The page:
The biggest flaw of the W80’s build quality is its connectors. By that I mean the MMCX connectors on the earphones themselves. When I initially got the earphones, they had the stock Westone cable on. Eager to try out the ALO cable on the W80s, I had to remove the stock cable. The process was painful. As I tried to remove the cable, it felt as if I was ripping them from the W80’s housing. I actually had to use a tool to safely remove it, as I was afraid of pulling the cable too hard and creating internal audio problems. I’m a fan of using an MMCX connection, as it opens the door to use a wide variety of custom cables, but at the same time it makes me think: Why are Westone selling an extremely expensive earphone, without including their own high-end cable. Why do we have to rely on custom cable manufacturers to get the best sound?
Don’t get me wrong, other companies do it too, such as Sennheiser with its flagship HD800, but at the same time you’re getting the best open-back headphones in the world. The same can’t be said for the W80s.
Moving on to the cables, the stock Westone cable works with Android and iOS and its 3-button remote will work flawlessly with Apple products. On Android, you’ll be a little more limited, but can still use the centre button, and of course, its mic is useful for calls.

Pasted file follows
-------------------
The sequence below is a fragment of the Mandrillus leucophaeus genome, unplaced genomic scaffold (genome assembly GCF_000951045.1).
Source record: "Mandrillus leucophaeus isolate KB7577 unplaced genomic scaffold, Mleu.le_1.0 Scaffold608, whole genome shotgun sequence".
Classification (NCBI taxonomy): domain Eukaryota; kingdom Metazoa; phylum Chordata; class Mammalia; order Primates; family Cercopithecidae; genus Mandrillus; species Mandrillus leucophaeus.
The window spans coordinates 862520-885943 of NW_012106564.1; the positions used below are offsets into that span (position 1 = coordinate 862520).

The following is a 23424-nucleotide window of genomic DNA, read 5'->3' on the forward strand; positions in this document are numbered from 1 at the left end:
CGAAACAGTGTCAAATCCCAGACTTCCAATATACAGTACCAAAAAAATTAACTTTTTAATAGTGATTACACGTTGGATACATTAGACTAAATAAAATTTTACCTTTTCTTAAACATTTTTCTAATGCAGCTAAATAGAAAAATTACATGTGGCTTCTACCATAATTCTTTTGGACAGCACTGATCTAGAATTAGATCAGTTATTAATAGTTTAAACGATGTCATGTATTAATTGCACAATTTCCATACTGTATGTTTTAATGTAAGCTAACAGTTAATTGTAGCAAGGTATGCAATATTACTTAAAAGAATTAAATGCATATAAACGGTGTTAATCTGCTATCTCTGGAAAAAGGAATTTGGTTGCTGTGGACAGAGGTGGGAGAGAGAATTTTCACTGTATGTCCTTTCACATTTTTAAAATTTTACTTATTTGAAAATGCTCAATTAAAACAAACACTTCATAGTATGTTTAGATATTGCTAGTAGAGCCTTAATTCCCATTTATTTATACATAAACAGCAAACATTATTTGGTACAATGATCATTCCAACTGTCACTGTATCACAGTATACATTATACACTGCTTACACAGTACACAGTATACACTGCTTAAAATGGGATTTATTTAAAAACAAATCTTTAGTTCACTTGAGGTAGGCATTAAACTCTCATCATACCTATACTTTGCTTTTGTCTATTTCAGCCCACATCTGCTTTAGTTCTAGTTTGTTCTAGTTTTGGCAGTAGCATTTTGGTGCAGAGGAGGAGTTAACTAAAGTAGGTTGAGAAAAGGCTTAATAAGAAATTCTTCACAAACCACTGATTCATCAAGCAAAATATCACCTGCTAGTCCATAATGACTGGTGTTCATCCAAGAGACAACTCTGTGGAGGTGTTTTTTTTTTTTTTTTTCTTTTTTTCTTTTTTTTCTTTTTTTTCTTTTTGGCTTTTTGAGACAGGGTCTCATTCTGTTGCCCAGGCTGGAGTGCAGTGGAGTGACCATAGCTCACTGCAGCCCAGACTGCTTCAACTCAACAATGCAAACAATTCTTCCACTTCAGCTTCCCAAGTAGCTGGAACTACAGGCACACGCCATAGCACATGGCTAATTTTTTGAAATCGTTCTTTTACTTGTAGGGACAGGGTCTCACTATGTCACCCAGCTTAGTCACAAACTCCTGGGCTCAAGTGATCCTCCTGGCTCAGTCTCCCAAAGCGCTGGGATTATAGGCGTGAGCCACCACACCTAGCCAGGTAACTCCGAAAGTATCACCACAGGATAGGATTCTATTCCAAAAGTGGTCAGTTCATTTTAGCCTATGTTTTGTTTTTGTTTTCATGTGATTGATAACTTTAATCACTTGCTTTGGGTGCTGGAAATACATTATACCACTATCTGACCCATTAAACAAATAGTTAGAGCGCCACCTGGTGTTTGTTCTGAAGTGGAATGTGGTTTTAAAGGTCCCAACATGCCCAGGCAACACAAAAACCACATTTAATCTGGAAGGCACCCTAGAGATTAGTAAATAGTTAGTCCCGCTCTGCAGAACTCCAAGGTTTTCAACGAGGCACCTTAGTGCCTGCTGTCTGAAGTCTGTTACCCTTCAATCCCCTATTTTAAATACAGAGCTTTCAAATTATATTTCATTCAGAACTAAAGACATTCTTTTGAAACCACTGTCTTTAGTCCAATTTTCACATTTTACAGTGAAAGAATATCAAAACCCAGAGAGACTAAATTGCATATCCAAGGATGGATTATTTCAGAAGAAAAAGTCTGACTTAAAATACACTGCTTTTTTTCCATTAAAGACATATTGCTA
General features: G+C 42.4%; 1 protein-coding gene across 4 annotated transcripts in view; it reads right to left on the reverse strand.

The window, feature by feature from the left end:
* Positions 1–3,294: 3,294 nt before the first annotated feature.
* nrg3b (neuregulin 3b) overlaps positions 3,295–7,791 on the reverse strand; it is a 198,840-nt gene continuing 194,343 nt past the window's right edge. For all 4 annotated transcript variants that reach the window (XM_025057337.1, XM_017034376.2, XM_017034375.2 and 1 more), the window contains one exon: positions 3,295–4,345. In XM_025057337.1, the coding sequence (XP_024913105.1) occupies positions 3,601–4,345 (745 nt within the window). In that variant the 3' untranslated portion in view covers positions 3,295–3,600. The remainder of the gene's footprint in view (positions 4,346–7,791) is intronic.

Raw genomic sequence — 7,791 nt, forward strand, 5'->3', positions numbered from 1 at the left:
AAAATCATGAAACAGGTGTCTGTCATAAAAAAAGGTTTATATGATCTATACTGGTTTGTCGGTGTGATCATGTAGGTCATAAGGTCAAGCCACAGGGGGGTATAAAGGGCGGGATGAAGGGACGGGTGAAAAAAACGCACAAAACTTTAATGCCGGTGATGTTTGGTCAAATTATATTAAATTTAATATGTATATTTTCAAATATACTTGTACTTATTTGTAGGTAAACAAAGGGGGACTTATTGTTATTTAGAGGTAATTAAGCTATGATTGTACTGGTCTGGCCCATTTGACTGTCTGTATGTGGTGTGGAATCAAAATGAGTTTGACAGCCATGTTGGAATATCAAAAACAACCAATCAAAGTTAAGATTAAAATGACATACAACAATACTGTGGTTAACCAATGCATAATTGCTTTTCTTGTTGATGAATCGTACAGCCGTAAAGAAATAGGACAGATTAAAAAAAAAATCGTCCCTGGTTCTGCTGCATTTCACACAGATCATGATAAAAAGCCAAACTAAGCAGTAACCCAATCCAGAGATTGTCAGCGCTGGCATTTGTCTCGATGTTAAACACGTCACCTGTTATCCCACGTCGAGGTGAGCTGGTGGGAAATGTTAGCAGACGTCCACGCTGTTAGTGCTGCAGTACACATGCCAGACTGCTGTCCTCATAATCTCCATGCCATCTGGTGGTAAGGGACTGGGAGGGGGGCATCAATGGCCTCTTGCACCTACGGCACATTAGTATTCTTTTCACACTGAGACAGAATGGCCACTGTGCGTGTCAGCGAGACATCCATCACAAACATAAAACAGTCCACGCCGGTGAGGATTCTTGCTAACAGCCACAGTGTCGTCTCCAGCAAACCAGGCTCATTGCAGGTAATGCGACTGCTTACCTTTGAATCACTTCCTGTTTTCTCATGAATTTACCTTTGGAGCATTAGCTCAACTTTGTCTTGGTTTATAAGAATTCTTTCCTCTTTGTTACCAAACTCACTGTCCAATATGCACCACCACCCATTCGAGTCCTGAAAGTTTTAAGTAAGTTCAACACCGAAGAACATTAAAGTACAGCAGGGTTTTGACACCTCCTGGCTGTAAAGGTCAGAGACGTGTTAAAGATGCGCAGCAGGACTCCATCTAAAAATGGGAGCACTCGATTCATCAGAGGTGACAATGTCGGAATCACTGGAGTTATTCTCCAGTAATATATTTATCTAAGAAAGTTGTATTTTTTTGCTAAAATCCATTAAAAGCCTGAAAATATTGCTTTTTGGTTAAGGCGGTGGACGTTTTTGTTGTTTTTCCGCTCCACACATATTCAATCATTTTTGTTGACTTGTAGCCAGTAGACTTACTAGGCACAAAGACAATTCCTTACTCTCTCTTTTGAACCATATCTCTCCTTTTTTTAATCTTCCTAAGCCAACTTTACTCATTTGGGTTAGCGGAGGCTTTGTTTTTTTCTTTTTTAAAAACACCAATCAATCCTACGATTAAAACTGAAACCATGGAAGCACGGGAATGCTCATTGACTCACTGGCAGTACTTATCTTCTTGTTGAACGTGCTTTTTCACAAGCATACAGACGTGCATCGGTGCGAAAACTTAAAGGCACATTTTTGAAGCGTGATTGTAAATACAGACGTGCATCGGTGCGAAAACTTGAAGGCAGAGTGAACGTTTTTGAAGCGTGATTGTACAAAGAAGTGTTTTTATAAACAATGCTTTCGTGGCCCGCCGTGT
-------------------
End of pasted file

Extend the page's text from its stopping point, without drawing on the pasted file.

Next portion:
The build quality of the ALO cable is fantastic, apart from the fact that it has microphonics. The cable noise is disappointing and a simple brush on your shirt, or a knock on the cable while moving will ruin your audio experience.
Given that we’re speaking about earphones and not headphones, which are meant to be taken on the go, it somewhat aggravates me in thinking an expensive custom-made cable can be accepted with this level of cable noise. What were ALO or even Westone thinking? Disappointing. On the plus side, both cables have a right-angled, gold-plated 3.5mm jacks, and have a soft memory cable to hooking around your ears.
I’d have liked to have seen greater attention to the cables here, with it playing a huge role in the overall experience, including the sound quality (due to microphonics). A lot of attention went into what is included in the box, but it looks like not much attention was spent for how these things will work in the real world. Sure, if you’ll be sitting at home with your lonely DAC, there won’t be a problem, but you’re buying these for their portability, and Westone has let us down here.